Sharpe? No, Actually It’s Quite Blunt

Aaah, “Napoleonics”. The Napoleonic era holds a special place in wargaming circles. After all, before wargaming became a hobby, it was a serious training and contingency planning exercise, which first took on a form broadly familiar to modern wargamers in the Kriegsspiel engaged in by the Prussian High Command during the Napoleonic era itself. Moreover, it is well-documented that before Dungeons & Dragons not only kicked off the roleplaying game genre but also injected a new enthusiasm for fantasy and science fiction into the wargame scene, the dominant form of wargaming was historically-based, with the American Civil War and the Napoleonic eras being the most popular eras. (One suspects as well that the American Civil War era is somewhat less popular outside of the United States itself.)

Either way, perhaps undeservedly Napoleonic wargames have gained the reputation of being a particularly dry or stuffy niche of the hobby – “grognard” as a term, after all, is a slang term originating from Napoleon’s forces themselves. But there’s no reason why that has to be the case – and the Napoleonic era, whilst it has been extensively mined in fiction (as in Sharpe and Hornblower and other such series) and wargaming, has hardly been touched when it comes to tabletop RPGs.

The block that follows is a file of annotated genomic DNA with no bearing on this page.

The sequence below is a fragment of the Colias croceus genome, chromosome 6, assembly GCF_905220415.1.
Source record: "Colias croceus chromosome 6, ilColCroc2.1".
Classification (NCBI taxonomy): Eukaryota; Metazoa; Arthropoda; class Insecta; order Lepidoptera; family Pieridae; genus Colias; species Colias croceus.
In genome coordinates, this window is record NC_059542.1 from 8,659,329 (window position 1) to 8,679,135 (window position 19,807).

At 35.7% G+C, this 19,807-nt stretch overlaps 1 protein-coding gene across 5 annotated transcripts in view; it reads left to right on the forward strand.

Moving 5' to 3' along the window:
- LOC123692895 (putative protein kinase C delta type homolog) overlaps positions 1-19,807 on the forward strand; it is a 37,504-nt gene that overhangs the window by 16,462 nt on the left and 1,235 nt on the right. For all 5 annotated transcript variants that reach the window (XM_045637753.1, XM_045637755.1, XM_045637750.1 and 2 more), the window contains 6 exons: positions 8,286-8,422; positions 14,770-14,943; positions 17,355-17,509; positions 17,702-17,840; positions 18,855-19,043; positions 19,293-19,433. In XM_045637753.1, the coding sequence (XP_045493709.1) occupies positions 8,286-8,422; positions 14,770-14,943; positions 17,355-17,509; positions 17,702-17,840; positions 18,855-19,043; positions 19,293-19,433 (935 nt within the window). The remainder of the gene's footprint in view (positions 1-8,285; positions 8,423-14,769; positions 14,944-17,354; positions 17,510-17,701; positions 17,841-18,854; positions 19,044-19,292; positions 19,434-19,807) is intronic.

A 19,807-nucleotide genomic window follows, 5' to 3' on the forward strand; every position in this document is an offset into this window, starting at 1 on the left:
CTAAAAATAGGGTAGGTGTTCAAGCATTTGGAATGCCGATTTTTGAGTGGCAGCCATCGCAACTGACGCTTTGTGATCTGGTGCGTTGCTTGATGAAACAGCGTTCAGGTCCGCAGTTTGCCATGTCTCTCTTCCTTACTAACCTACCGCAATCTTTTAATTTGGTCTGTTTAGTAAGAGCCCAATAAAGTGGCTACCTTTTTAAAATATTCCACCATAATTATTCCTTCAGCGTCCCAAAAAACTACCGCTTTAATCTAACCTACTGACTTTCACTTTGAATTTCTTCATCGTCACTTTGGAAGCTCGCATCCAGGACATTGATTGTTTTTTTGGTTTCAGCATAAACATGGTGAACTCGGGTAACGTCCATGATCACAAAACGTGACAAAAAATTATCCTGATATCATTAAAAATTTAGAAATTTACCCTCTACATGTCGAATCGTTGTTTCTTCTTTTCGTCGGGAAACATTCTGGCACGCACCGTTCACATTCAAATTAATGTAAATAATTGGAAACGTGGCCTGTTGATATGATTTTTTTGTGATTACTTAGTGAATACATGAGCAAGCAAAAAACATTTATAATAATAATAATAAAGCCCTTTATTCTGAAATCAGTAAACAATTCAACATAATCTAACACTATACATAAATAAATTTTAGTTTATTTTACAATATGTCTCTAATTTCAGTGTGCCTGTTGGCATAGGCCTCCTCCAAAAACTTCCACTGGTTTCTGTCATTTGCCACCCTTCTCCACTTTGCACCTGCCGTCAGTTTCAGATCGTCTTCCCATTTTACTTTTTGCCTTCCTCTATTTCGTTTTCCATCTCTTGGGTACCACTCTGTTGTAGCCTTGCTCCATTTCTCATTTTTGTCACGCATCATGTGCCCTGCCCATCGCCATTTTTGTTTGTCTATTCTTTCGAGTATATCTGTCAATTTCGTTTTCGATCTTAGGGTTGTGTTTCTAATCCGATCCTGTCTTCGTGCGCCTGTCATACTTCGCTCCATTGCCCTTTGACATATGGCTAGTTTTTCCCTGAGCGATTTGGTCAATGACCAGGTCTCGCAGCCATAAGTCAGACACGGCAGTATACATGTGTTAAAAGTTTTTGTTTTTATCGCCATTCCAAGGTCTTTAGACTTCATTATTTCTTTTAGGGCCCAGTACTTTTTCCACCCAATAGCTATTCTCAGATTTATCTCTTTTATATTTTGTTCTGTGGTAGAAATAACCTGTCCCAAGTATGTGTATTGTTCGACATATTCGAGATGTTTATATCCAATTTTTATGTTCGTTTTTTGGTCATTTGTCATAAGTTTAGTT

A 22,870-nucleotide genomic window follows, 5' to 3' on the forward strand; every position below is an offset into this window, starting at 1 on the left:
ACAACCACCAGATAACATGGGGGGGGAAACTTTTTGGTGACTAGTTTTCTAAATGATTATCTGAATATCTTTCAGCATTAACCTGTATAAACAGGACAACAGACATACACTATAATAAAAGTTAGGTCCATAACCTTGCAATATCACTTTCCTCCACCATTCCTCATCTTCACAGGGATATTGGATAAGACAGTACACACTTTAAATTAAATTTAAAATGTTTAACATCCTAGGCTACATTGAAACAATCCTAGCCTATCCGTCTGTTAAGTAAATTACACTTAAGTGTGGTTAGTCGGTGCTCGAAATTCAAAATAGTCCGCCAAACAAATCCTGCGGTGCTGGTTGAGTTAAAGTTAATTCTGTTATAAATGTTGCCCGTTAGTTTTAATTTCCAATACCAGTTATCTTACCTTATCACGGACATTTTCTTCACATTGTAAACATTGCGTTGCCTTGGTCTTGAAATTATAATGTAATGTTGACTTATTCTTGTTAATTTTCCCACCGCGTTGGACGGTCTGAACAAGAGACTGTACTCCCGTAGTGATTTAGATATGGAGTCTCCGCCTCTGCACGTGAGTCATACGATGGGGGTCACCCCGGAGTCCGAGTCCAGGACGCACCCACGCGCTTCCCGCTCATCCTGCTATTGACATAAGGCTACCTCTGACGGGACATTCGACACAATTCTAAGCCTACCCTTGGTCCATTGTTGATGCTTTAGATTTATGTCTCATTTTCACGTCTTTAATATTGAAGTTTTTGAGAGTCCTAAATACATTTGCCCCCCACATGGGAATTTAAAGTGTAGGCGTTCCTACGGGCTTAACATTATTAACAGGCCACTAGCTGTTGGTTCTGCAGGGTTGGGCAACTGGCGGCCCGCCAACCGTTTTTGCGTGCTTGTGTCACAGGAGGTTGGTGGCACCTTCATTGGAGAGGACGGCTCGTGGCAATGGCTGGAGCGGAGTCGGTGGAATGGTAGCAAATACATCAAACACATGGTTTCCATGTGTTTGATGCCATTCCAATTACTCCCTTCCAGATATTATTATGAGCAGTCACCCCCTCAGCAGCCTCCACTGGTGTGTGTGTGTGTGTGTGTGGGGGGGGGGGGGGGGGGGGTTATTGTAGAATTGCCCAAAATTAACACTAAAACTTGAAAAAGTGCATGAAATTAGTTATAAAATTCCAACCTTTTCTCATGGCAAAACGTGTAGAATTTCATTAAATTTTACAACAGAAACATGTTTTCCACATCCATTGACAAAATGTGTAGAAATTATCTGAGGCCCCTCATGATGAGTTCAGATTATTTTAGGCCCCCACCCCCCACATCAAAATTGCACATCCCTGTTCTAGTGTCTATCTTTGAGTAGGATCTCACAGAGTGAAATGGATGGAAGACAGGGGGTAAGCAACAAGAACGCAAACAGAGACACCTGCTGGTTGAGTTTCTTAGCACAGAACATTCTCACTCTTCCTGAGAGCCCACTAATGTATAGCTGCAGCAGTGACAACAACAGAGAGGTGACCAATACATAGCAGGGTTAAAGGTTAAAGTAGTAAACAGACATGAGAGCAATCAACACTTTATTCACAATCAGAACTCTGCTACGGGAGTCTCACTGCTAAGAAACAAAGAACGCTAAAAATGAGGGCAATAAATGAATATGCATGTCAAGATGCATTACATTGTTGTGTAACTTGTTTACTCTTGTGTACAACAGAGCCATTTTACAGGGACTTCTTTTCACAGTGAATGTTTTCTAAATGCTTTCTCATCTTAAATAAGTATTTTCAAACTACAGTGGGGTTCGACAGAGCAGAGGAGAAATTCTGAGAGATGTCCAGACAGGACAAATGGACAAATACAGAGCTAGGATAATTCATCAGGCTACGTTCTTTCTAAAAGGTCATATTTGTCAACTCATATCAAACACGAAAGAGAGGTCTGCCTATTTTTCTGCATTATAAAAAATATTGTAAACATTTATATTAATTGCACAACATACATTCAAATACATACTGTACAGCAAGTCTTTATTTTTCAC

On the face of it, Neil Gow’s Duty and Honour is a slim, unpretentious, rules-light RPG of troopers in Wellington’s forces during the Napoleonic era – just the thing to help Napoleonic gaming shake its fuddy-duddy image. The game uses a playing card-based resolution system which is reasonably simple: each time a challenge is resolved, this involves the GM drawing a card from their personal card deck to be the Card of Fate. Then the player draws a number of cards from their own deck equal to their appropriate score with appropriate situational adjustments.